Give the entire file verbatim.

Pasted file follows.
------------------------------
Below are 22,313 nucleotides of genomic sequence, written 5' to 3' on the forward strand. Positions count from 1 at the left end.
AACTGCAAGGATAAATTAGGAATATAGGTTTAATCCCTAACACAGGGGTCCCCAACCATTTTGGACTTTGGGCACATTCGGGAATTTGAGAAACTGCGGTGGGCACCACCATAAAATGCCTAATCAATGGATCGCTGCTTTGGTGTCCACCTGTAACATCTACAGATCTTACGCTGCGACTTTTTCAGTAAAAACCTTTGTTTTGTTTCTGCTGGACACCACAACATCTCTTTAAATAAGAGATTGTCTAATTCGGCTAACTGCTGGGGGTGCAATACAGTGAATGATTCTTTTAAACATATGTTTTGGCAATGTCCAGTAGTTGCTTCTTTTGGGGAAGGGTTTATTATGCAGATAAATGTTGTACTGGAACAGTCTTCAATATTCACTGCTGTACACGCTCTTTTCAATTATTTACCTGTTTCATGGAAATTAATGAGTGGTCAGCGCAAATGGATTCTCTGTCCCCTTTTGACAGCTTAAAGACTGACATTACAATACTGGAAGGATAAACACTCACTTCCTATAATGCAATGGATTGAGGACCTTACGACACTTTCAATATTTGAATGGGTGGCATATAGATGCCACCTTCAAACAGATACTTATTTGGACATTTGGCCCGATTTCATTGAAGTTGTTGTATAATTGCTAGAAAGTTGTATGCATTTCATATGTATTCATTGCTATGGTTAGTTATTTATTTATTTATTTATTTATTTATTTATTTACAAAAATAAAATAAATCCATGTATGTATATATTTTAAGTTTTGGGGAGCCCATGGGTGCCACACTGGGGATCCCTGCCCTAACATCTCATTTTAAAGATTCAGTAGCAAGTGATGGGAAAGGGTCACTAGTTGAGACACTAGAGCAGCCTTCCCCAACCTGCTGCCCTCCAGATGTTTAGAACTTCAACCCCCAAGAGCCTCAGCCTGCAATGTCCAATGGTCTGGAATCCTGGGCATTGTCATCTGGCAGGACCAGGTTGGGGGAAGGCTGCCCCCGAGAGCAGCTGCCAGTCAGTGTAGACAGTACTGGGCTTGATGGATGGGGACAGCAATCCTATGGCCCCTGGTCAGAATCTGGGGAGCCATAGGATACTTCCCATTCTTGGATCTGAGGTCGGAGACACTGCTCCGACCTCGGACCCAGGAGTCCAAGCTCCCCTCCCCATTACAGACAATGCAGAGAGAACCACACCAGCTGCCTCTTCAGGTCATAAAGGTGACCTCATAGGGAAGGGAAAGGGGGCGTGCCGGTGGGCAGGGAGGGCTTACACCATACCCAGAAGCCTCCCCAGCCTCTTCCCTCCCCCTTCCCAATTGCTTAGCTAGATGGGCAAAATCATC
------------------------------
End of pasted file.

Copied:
Below are 22,313 nucleotides of genomic sequence, written 5' to 3' on the forward strand. Positions count from 1 at the left end.
AACTGCAAGGATAAATTAGGAATATAGGTTTAATCCCTAACACAGGGGTCCCCAACCATTTTGGACTTTGGGCACATTCGGGAATTTGAGAAACTGCGGTGGGCACCACCATAAAATGCCTAATCAATGGATCGCTGCTTTGGTGTCCACCTGTAACATCTACAGATCTTACGCTGCGACTTTTTCAGTAAAAACCTTTGTTTTGTTTCTGCTGGACACCACAACATCTCTTTAAATAAGAGATTGTCTAATTCGGCTAACTGCTGGGGGTGCAATACAGTGAATGATTCTTTTAAACATATGTTTTGGCAATGTCCAGTAGTTGCTTCTTTTGGGGAAGGGTTTATTATGCAGATAAATGTTGTACTGGAACAGTCTTCAATATTCACTGCTGTACACGCTCTTTTCAATTATTTACCTGTTTCATGGAAATTAATGAGTGGTCAGCGCAAATGGATTCTCTGTCCCCTTTTGACAGCTTAAAGACTGACATTACAATACTGGAAGGATAAACACTCACTTCCTATAATGCAATGGATTGAGGACCTTACGACACTTTCAATATTTGAATGGGTGGCATATAGATGCCACCTTCAAACAGATACTTATTTGGACATTTGGCCCGATTTCATTGAAGTTGTTGTATAATTGCTAGAAAGTTGTATGCATTTCATATGTATTCATTGCTATGGTTAGTTATTTATTTATTTATTTATTTATTTATTTATTTACAAAAATAAAATAAATCCATGTATGTATATATTTTAAGTTTTGGGGAGCCCATGGGTGCCACACTGGGGATCCCTGCCCTAACATCTCATTTTAAAGATTCAGTAGCAAGTGATGGGAAAGGGTCACTAGTTGAGACACTAGAGCAGCCTTCCCCAACCTGCTGCCCTCCAGATGTTTAGAACTTCAACCCCCAAGAGCCTCAGCCTGCAATGTCCAATGGTCTGGAATCCTGGGCATTGTCATCTGGCAGGACCAGGTTGGGGGAAGGCTGCCCCCGAGAGCAGCTGCCAGTCAGTGTAGACAGTACTGGGCTTGATGGATGGGGACAGCAATCCTATGGCCCCTGGTCAGAATCTGGGGAGCCATAGGATACTTCCCATTCTTGGATCTGAGGTCGGAGACACTGCTCCGACCTCGGACCCAGGAGTCCAAGCTCCCCTCCCCATTACAGACAATGCAGAGAGAACCACACCAGCTGCCTCTTCAGGTCATAAAGGTGACCTCATAGGGAAGGGAAAGGGGGCGTGCCGGTGGGCAGGGAGGGCTTACACCATACCCAGAAGCCTCCCCAGCCTCTTCCCTCCCCCTTCCCAATTGCTTAGCTAGATGGGCAAAATCATC